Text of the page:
When Physical Plant Department (PPD) professionals with varying areas of expertise come together, amazing things can happen. PPD Engineering & Energy Services (E&ES) and the Area 1 maintenance group collaborated on an in-house project to upgrade the controls for the heating, cooling, air conditioning and ventilation (HVAC) system at Dane Smith Hall, a 20-year-old building. For the first time, two PPD groups, carried out a large and complex project avoiding contractors, change orders and the complications that can occur while working with entities outside of the University.
This $130,000 project was designed by the engineers in E&ES and the installation was performed by electricians, HVAC technicians and plumbers employed by PPD. Overall, the final cost of the project was $6,000 lower than budgeted, even with the added scope of work due to cost savings.
“When we realized we were going to save so much money, we were able to include a lot more upgrades to the building systems than we initially anticipated,” said Tommy Tafoya, E&ES manager.
State-of-the-art Variable Frequency Drives, HVAC controls, 90 valves for zone controls and 12 energy valves were installed to improve the efficiency of the six air handlers located in Dane Smith Hall. Area 1 maintenance was also able to explore and document where every controller and valve was located while troubleshooting problem areas based on their knowledge of the building’s unique set of circumstances.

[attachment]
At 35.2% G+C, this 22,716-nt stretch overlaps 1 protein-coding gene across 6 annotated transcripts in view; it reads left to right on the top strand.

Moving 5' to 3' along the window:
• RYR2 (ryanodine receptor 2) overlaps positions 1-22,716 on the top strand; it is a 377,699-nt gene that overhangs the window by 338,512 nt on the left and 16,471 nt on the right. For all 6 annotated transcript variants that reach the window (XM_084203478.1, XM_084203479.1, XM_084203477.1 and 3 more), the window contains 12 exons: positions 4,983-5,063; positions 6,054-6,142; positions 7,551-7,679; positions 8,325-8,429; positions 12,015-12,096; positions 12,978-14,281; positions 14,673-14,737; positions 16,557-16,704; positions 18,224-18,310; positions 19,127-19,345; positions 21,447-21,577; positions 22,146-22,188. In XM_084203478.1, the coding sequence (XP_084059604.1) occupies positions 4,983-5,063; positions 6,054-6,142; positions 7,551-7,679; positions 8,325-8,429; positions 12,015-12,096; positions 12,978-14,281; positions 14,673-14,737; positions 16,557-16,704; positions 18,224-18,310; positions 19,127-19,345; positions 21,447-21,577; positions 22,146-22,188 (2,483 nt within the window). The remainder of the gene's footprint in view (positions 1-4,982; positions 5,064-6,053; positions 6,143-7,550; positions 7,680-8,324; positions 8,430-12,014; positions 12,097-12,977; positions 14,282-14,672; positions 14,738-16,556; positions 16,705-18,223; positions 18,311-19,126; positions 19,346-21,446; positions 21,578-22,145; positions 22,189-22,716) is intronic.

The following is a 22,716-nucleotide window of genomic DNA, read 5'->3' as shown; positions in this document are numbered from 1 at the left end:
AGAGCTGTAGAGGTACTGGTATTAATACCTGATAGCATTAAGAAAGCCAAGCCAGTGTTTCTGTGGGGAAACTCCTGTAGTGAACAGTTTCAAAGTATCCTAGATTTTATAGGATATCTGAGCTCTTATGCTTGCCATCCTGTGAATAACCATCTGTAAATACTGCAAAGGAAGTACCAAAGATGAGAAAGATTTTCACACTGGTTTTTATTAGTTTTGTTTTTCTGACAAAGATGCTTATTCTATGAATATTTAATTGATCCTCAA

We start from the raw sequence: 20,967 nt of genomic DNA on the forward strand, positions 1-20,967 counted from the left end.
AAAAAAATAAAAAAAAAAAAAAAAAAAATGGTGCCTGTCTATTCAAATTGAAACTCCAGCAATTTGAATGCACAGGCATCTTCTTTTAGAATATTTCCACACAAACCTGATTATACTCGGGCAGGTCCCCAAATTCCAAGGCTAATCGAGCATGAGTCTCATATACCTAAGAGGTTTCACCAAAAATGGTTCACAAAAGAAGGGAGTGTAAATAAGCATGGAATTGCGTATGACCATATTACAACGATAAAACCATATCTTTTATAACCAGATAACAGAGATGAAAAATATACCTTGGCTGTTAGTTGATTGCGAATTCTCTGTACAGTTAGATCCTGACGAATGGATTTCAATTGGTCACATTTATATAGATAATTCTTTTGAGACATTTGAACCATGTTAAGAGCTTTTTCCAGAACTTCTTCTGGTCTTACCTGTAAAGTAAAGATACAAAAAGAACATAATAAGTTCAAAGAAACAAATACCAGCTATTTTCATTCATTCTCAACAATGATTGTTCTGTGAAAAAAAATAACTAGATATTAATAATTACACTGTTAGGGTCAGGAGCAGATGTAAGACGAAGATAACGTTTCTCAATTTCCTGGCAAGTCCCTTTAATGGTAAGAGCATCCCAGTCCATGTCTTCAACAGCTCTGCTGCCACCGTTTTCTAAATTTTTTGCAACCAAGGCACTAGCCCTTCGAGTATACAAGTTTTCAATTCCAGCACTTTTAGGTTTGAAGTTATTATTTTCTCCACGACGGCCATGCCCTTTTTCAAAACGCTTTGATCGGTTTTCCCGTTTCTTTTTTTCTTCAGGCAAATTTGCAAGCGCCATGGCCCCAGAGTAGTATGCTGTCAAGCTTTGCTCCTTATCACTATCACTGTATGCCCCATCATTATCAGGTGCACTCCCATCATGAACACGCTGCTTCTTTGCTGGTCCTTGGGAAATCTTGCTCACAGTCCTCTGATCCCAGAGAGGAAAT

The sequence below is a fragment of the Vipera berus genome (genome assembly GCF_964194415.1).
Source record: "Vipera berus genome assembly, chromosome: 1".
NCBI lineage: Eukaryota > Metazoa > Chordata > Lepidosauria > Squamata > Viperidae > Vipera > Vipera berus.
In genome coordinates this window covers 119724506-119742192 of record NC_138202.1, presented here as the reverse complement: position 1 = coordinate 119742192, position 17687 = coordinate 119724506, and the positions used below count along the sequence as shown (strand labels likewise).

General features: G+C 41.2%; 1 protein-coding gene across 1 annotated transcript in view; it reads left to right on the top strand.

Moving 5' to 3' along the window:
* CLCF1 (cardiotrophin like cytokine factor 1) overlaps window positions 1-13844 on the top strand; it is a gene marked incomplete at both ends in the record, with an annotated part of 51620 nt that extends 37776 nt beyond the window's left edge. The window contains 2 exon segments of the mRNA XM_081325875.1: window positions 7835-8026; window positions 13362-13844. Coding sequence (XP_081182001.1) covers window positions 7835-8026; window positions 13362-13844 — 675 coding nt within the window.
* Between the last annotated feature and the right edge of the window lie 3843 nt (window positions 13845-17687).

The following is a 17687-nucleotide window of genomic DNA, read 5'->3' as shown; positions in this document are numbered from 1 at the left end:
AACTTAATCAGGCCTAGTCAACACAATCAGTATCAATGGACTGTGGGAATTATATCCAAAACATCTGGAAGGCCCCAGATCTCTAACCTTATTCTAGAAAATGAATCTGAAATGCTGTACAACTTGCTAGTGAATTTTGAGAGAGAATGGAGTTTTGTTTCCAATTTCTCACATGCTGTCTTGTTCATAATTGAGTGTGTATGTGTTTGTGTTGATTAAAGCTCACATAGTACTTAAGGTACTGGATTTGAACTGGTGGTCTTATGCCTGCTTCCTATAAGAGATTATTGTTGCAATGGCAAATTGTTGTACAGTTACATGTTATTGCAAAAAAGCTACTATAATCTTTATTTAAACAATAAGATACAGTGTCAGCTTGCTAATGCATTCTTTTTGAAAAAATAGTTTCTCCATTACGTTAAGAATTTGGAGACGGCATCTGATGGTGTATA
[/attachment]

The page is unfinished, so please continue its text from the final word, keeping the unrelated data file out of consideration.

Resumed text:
Richard Van Damme, master HVAC tech in Area 1, said it was a nice change to be involved in every aspect of the project because it allows for the maintenance group to have a better understanding of the new technology and how it’s working in the building.
“Now we know where every access point is so we can get to the problem quicker and ultimately provide a better service to our students and staff,” said Van Damme.
With the new technology, it is anticipated that the building will require less electricity, steam and chilled water from the Ford Utilities Center, the University’s power plant.
“The most expensive part of operating a building on a daily basis is moving air. In Dane Smith Hall, the air handlers were running at about 68 percent of full fan speed capacity before we upgraded the system, and now they are running at 47 percent. A huge reduction in energy costs,” explained Tafoya.
Automated Logic Controls, the computer program used by PPD E&ES allows technicians to see all spaces in the building to monitor the temperatures and the details of how the air-handlers are functioning. From a remote site, technicians can see if a classroom is too hot or too cold and can adjust the temperatures from afar.
Consistent climate-controlled classrooms, energy efficiency, and a complete working knowledge of the buildings systems for maintenance are the main benefits of this project. Another unexpected benefit was the workers were able to coordinate the work with the building occupants and build positive relationships.
“There were no complaints throughout the project from occupants because the PPD staff made sure to communicate effectively and work around the classroom schedules, offices and computer labs. Everyone was really impressed by the professionalism of PPD,” said Mark Orgeron, UNM graduate student and program coordinator in the UNM Provost office.
E&ES and Area 1 maintenance will begin their next collaborative project to upgrade the HVAC system at the Continuing Education building this summer.